California may be one of the states that is friendliest to people in wheelchairs, but that doesn’t mean that getting around cities like San Francisco or Los Angeles is easy.
When Hector Ochoa, a Boyle Heights resident who has used a wheelchair since 1988, first started riding public transportation as a teen, he had to navigate blocks of cracked sidewalks to reach the nearest station. On the bus or train, the space reserved for wheelchairs was sometimes occupied by bicycles whose owners would pretend not to see him. For Ochoa, and others like him, everyday transit trips can be filled with disrespectful straphangers, unexpected, expensive delays, and even dangerous falls.
Ochoa, who today is the regional director at Southern California Resource Services for Independent Living, a cross-disability rights organization, has dedicated his career to supporting those with different abilities to lead fulfilling lives — and that includes making sure they can navigate their cities independently.
In the past, Ochoa has directed wheelchair users to Los Angeles County’s paratransit service, which dispatches wheelchair-accessible vehicles to residents’ homes at about the same cost as a bus ticket. However, users must schedule their rides at least 24 hours in advance, a delay that can limit their freedom to get around when they need to.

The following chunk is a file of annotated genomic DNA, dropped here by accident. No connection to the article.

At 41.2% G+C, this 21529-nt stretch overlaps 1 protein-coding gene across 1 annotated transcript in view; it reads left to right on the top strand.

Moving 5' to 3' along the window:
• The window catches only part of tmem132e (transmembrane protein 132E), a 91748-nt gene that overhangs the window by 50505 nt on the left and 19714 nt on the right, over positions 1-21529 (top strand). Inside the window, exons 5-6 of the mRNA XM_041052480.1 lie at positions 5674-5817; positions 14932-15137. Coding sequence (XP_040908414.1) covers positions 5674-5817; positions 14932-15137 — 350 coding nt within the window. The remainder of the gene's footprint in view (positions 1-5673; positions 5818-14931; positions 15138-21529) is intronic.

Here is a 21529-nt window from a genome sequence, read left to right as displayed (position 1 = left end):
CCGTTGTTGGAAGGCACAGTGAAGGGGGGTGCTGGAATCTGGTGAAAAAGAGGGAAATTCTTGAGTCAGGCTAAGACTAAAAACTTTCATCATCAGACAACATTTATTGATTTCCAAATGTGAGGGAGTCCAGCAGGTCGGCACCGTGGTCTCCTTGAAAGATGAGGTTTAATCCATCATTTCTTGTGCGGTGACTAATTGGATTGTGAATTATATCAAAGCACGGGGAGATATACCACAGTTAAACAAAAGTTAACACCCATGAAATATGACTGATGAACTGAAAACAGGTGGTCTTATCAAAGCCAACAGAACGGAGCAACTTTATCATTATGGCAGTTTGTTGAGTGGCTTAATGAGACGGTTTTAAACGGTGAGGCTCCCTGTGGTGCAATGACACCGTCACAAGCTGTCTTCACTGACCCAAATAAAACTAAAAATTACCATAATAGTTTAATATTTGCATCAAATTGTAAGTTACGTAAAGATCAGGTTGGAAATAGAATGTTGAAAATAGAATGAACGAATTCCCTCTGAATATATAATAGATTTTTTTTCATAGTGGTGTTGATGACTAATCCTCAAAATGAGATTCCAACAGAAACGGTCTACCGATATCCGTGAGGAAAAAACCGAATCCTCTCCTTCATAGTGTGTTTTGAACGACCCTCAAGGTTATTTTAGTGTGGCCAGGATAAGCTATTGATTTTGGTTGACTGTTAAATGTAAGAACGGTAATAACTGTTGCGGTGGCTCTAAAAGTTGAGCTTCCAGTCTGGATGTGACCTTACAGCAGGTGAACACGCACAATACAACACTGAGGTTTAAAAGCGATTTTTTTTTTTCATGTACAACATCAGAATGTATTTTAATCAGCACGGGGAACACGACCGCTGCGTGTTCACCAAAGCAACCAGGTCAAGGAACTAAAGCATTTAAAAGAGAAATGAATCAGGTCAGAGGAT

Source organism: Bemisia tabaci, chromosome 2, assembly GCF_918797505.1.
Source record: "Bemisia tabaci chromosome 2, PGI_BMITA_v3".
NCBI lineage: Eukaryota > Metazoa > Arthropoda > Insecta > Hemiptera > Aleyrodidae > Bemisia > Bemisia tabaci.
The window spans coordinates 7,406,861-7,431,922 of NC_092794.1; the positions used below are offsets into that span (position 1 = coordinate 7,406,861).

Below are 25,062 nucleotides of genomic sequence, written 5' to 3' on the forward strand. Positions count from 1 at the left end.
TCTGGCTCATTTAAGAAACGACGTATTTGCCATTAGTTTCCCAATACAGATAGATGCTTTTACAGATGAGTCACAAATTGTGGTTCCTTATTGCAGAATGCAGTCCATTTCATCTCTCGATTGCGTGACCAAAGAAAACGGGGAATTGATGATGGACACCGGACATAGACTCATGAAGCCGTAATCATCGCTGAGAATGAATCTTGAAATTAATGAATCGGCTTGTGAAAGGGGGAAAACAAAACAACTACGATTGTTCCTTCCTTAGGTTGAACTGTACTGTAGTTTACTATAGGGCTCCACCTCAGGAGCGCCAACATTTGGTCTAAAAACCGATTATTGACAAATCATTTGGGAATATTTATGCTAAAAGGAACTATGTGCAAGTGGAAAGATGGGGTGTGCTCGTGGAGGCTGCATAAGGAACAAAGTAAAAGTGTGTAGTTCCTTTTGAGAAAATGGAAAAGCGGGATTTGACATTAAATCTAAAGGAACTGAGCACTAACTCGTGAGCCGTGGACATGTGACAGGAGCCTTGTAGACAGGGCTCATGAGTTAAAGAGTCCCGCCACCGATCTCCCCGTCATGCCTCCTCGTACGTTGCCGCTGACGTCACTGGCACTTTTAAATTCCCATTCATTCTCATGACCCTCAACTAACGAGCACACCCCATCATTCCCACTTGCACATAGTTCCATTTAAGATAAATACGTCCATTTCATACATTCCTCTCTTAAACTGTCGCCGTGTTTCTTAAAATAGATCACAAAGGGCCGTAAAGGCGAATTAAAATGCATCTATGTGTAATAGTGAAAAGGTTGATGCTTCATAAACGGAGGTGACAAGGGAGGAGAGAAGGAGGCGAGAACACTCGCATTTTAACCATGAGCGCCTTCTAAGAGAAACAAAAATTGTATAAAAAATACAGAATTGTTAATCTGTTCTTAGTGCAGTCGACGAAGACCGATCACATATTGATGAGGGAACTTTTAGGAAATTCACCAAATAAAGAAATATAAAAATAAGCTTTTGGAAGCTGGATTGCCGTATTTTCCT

Ochoa himself typically drives his own retrofitted van. But last year, when he fell out of his wheelchair and fractured his left leg, he started relying on Lyft’s wheelchair-accessible feature, which allowed him to request a driver with a vehicle that accommodates a fixed-frame wheelchair. The feature can be activated in the rideshare app’s settings and is available in nine U.S. cities, including L.A. and San Francisco.
To increase awareness of its wheelchair-accessible vehicles (WAV) service, in the month of December, Lyft is offering $20,000 in Lyft Rideshare credits to California nonprofit organizations, like SCRS-IL, which will disseminate them to wheelchair users in San Francisco and Los Angeles counties.
Ochoa is thrilled with the initiative; he expects that the wheelchair users he works with, many of whom are on severely restricted income, would use them for traveling to essential locations, like work, school, and medical appointments. They could especially be useful for people starting new jobs, who may not be able to afford private transportation before their first paycheck. “For those first two weeks, if we can help with that, that’s a determining factor of whether they get to keep their job or not,” he says.
Ochoa also hopes that folks will use the ride credits not just for needs but for leisure. As he notes, “Sometimes they have to pick between, ‘Am I eating today or am I going to the movies?’ ”
From what Ochoa hears from others in wheelchairs, Lyft’s WAV option is already enormously successful. “Every time, it’s positive feedback,” he says.